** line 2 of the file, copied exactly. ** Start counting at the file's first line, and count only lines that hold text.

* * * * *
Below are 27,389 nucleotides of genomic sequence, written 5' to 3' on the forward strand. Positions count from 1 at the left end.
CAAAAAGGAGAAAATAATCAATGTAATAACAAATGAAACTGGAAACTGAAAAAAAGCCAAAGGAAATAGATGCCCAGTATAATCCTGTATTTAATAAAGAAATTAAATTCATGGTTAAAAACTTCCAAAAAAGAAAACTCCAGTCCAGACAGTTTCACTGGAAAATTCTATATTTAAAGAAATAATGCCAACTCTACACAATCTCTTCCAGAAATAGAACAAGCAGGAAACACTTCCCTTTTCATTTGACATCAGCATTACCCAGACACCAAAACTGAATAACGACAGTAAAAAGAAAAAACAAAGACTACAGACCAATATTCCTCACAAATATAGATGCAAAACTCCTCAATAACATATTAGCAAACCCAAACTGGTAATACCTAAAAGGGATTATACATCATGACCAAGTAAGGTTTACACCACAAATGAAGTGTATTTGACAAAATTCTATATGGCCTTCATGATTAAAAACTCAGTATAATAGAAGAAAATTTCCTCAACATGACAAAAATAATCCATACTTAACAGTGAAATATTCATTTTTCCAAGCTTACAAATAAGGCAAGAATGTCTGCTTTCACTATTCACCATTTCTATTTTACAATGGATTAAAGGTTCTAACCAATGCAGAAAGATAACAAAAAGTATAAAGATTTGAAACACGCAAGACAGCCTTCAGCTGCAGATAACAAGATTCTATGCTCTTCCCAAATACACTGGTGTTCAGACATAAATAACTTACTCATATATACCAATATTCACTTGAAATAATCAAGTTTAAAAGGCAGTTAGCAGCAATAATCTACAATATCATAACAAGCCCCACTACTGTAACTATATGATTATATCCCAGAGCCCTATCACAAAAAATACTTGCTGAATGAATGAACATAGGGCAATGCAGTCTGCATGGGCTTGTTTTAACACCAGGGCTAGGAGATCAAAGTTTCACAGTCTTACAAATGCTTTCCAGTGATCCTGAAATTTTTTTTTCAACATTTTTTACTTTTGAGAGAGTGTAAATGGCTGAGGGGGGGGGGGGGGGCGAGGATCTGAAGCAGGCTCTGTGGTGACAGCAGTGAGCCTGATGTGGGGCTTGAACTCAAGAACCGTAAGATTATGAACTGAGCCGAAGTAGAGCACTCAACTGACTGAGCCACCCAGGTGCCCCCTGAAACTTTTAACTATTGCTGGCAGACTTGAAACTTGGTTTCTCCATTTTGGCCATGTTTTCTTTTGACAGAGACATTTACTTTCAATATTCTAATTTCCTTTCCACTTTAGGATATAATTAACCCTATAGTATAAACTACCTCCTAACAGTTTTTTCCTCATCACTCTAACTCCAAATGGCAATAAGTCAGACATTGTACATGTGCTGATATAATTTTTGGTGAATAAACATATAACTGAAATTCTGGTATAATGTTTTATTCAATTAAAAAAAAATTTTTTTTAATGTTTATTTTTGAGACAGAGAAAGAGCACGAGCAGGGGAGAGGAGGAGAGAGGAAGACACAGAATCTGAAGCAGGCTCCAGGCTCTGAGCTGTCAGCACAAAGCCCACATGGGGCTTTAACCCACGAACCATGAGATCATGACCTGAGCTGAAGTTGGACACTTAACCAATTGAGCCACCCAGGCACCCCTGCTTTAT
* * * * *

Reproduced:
CAAAAAGGAGAAAATAATCAATGTAATAACAAATGAAACTGGAAACTGAAAAAAAGCCAAAGGAAATAGATGCCCAGTATAATCCTGTATTTAATAAAGAAATTAAATTCATGGTTAAAAACTTCCAAAAAAGAAAACTCCAGTCCAGACAGTTTCACTGGAAAATTCTATATTTAAAGAAATAATGCCAACTCTACACAATCTCTTCCAGAAATAGAACAAGCAGGAAACACTTCCCTTTTCATTTGACATCAGCATTACCCAGACACCAAAACTGAATAACGACAGTAAAAAGAAAAAACAAAGACTACAGACCAATATTCCTCACAAATATAGATGCAAAACTCCTCAATAACATATTAGCAAACCCAAACTGGTAATACCTAAAAGGGATTATACATCATGACCAAGTAAGGTTTACACCACAAATGAAGTGTATTTGACAAAATTCTATATGGCCTTCATGATTAAAAACTCAGTATAATAGAAGAAAATTTCCTCAACATGACAAAAATAATCCATACTTAACAGTGAAATATTCATTTTTCCAAGCTTACAAATAAGGCAAGAATGTCTGCTTTCACTATTCACCATTTCTATTTTACAATGGATTAAAGGTTCTAACCAATGCAGAAAGATAACAAAAAGTATAAAGATTTGAAACACGCAAGACAGCCTTCAGCTGCAGATAACAAGATTCTATGCTCTTCCCAAATACACTGGTGTTCAGACATAAATAACTTACTCATATATACCAATATTCACTTGAAATAATCAAGTTTAAAAGGCAGTTAGCAGCAATAATCTACAATATCATAACAAGCCCCACTACTGTAACTATATGATTATATCCCAGAGCCCTATCACAAAAAATACTTGCTGAATGAATGAACATAGGGCAATGCAGTCTGCATGGGCTTGTTTTAACACCAGGGCTAGGAGATCAAAGTTTCACAGTCTTACAAATGCTTTCCAGTGATCCTGAAATTTTTTTTTCAACATTTTTTACTTTTGAGAGAGTGTAAATGGCTGAGGGGGGGGGGGGGGGCGAGGATCTGAAGCAGGCTCTGTGGTGACAGCAGTGAGCCTGATGTGGGGCTTGAACTCAAGAACCGTAAGATTATGAACTGAGCCGAAGTAGAGCACTCAACTGACTGAGCCACCCAGGTGCCCCCTGAAACTTTTAACTATTGCTGGCAGACTTGAAACTTGGTTTCTCCATTTTGGCCATGTTTTCTTTTGACAGAGACATTTACTTTCAATATTCTAATTTCCTTTCCACTTTAGGATATAATTAACCCTATAGTATAAACTACCTCCTAACAGTTTTTTCCTCATCACTCTAACTCCAAATGGCAATAAGTCAGACATTGTACATGTGCTGATATAATTTTTGGTGAATAAACATATAACTGAAATTCTGGTATAATGTTTTATTCAATTAAAAAAAAATTTTTTTTAATGTTTATTTTTGAGACAGAGAAAGAGCACGAGCAGGGGAGAGGAGGAGAGAGGAAGACACAGAATCTGAAGCAGGCTCCAGGCTCTGAGCTGTCAGCACAAAGCCCACATGGGGCTTTAACCCACGAACCATGAGATCATGACCTGAGCTGAAGTTGGACACTTAACCAATTGAGCCACCCAGGCACCCCTGCTTTAT